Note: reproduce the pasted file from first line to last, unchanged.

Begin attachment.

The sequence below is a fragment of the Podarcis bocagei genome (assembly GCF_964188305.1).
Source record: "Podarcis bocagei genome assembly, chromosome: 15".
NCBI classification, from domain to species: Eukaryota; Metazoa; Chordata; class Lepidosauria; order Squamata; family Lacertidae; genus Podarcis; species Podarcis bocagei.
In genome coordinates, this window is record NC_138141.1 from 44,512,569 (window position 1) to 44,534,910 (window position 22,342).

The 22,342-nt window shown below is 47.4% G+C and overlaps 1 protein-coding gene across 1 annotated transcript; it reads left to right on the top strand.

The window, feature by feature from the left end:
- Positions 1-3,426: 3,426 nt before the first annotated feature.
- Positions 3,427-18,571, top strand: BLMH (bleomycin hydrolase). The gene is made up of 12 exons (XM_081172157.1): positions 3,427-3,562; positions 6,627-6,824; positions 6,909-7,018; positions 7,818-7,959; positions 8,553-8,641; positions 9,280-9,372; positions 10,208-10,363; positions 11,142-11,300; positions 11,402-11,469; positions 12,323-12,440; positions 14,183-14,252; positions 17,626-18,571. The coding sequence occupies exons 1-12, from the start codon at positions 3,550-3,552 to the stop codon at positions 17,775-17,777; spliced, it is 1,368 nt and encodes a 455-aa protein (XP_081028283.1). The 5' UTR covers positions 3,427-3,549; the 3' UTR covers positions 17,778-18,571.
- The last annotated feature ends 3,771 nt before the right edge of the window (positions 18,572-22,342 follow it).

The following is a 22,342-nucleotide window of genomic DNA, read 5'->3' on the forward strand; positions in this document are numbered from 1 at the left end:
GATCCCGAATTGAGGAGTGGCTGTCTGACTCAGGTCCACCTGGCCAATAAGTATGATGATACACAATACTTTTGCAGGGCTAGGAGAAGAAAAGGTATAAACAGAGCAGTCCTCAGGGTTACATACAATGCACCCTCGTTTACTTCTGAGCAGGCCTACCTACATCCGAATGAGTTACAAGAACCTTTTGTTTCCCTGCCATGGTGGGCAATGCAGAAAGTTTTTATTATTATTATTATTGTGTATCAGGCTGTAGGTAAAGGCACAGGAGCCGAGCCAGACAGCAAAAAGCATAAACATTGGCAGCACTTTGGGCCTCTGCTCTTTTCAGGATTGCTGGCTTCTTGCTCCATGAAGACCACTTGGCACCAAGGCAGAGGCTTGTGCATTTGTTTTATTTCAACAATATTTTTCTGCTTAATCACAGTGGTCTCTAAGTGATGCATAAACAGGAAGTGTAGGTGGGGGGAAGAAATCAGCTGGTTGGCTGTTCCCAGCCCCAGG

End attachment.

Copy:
The sequence below is a fragment of the Podarcis bocagei genome (assembly GCF_964188305.1).
Source record: "Podarcis bocagei genome assembly, chromosome: 15".
NCBI classification, from domain to species: Eukaryota; Metazoa; Chordata; class Lepidosauria; order Squamata; family Lacertidae; genus Podarcis; species Podarcis bocagei.
In genome coordinates, this window is record NC_138141.1 from 44,512,569 (window position 1) to 44,534,910 (window position 22,342).

The 22,342-nt window shown below is 47.4% G+C and overlaps 1 protein-coding gene across 1 annotated transcript; it reads left to right on the top strand.

The window, feature by feature from the left end:
- Positions 1-3,426: 3,426 nt before the first annotated feature.
- Positions 3,427-18,571, top strand: BLMH (bleomycin hydrolase). The gene is made up of 12 exons (XM_081172157.1): positions 3,427-3,562; positions 6,627-6,824; positions 6,909-7,018; positions 7,818-7,959; positions 8,553-8,641; positions 9,280-9,372; positions 10,208-10,363; positions 11,142-11,300; positions 11,402-11,469; positions 12,323-12,440; positions 14,183-14,252; positions 17,626-18,571. The coding sequence occupies exons 1-12, from the start codon at positions 3,550-3,552 to the stop codon at positions 17,775-17,777; spliced, it is 1,368 nt and encodes a 455-aa protein (XP_081028283.1). The 5' UTR covers positions 3,427-3,549; the 3' UTR covers positions 17,778-18,571.
- The last annotated feature ends 3,771 nt before the right edge of the window (positions 18,572-22,342 follow it).

The following is a 22,342-nucleotide window of genomic DNA, read 5'->3' on the forward strand; positions in this document are numbered from 1 at the left end:
GATCCCGAATTGAGGAGTGGCTGTCTGACTCAGGTCCACCTGGCCAATAAGTATGATGATACACAATACTTTTGCAGGGCTAGGAGAAGAAAAGGTATAAACAGAGCAGTCCTCAGGGTTACATACAATGCACCCTCGTTTACTTCTGAGCAGGCCTACCTACATCCGAATGAGTTACAAGAACCTTTTGTTTCCCTGCCATGGTGGGCAATGCAGAAAGTTTTTATTATTATTATTATTGTGTATCAGGCTGTAGGTAAAGGCACAGGAGCCGAGCCAGACAGCAAAAAGCATAAACATTGGCAGCACTTTGGGCCTCTGCTCTTTTCAGGATTGCTGGCTTCTTGCTCCATGAAGACCACTTGGCACCAAGGCAGAGGCTTGTGCATTTGTTTTATTTCAACAATATTTTTCTGCTTAATCACAGTGGTCTCTAAGTGATGCATAAACAGGAAGTGTAGGTGGGGGGAAGAAATCAGCTGGTTGGCTGTTCCCAGCCCCAGG